United States District Court, E.D. Texas, Tyler Division
ALVINO MENDOZA JR.
MEDICAL DEPARTMENT OF UNIT, ET AL.
MEMORANDUM ADOPTING REPORT AND RECOMMENDATION OF THE
UNITED STATES MAGISTRATE JUDGE AND ENTERING FINAL
Clark, United States District Judge.
Plaintiff Alvino Mendoza, proceeding pro se, filed
this civil rights lawsuit under 42 U.S.C. §1983
complaining of alleged violations of her constitutional
rights. This Court referred the case to the United States
Magistrate Judge pursuant to 28 U.S.C. §636(b)(1) and
(3) and the Amended Order for the Adoption of Local Rules for
the Assignment of Duties to United States Magistrate Judges.
complained that on March 22, 2016, he was seen by the unit
doctor because of a swollen testicle. He was sent to the
local hospital for a sonogram, which showed an infection. The
hospital doctor ordered three different prescriptions and the
nurse told him to take the medications as ordered.
arrived back on the unit, however, the head nurse refused
Mendoza two of the three medications he was ordered. In a
copy of an unprocessed Step One grievance attached to the
complaint, Mendoza stated that the nurse told him he could
have the antibiotic but not the other two medications.
Mendoza stated that the grievance procedure was still in
process at the time he filed his lawsuit.
The Report of the Magistrate Judge
review of the pleadings, the Magistrate Judge issued a Report
recommending that the lawsuit be dismissed for failure to
exhaust administrative remedies. The Magistrate Judge
determined that pre-filing exhaustion is mandatory and
district courts lack discretion to excuse a prisoner's
failure to exhaust administrative remedies prior to filing
the lawsuit. Gonzalez v. Seal, 702 F.3d 785, 788
(5th Cir. 2012). Where the failure to exhaust is clear on the
face of the complaint, the district court may dismiss the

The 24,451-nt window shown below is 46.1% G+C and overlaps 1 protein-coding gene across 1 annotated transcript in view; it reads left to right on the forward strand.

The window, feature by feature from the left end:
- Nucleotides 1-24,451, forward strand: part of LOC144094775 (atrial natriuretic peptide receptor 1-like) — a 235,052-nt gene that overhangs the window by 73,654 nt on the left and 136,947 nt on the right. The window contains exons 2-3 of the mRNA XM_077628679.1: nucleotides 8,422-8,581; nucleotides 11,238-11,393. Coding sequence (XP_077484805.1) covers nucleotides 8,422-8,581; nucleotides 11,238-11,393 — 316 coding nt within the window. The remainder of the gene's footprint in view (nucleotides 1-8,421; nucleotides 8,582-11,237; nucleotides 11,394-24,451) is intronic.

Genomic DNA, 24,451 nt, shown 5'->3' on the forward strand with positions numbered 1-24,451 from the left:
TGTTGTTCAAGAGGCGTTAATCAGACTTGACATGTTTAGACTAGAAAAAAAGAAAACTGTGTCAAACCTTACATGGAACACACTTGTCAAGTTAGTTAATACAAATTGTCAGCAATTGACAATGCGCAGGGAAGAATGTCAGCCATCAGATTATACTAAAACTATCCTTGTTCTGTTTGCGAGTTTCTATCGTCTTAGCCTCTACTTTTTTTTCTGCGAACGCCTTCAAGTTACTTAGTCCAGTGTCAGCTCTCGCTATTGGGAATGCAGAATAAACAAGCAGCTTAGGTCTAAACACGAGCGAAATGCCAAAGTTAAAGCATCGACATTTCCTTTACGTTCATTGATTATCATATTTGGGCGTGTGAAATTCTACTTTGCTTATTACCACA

lawsuit without requiring an answer from the Defendants.
Dillon v. Rogers, 596 F.3d 260, 272 n.3 (5th Cir.
Magistrate Judge observed that Mendoza affirmatively stated
that he had not completed the exhaustion process at the time
he filed the lawsuit. See Johnson v. Johnson, 385
F.3d 503, 515 (5th Cir. 2004) (both steps of the TDCJ
grievance process must be completed to exhaust admnistrative
remedies). Thus, the Magistrate Judge determined that
Mendoza's lawsuit should be dismissed without prejudice.
response to the Magistrate Judge's Report, Mendoza filed
a “supplement to complaint” (docket no. 9) which
will be construed in the interest of justice as objections to
the Report. In these objections, Mendoza states that he has
now completed the exhaustion process, attaching copies of his
Step One and Step Two grievances. The Step Two grievance
response is dated May 27, 2016, which is over a month after
the lawsuit was signed.
Fifth Circuit has held as follows:
[D]istrict courts have no discretion to excuse a
prisoner's failure to properly exhaust the prison
grievance process before filing their complaint. It is
irrelevant whether exhaustion is achieved during the federal
proceeding. Pre-filing exhaustion is mandatory, and the case
must be dismissed if available administrative remedies were
Gonzalez v. Seal, 702 F.3d 785, 788 (5th Cir. 2012).
The record in this case shows and Mendoza's objections
acknowledge that he did not complete the exhaustion process
prior to filing his lawsuit. While he may have completed the
exhaustion process after filing the lawsuit, the Fifth
Circuit stated that this is irrelevant; the case must be
dismissed if available administrative remedies were not
exhausted prior to filing the lawsuit. The Magistrate Judge
properly recommended that the lawsuit be dismissed without
prejudice, and Mendoza's objections are without merit.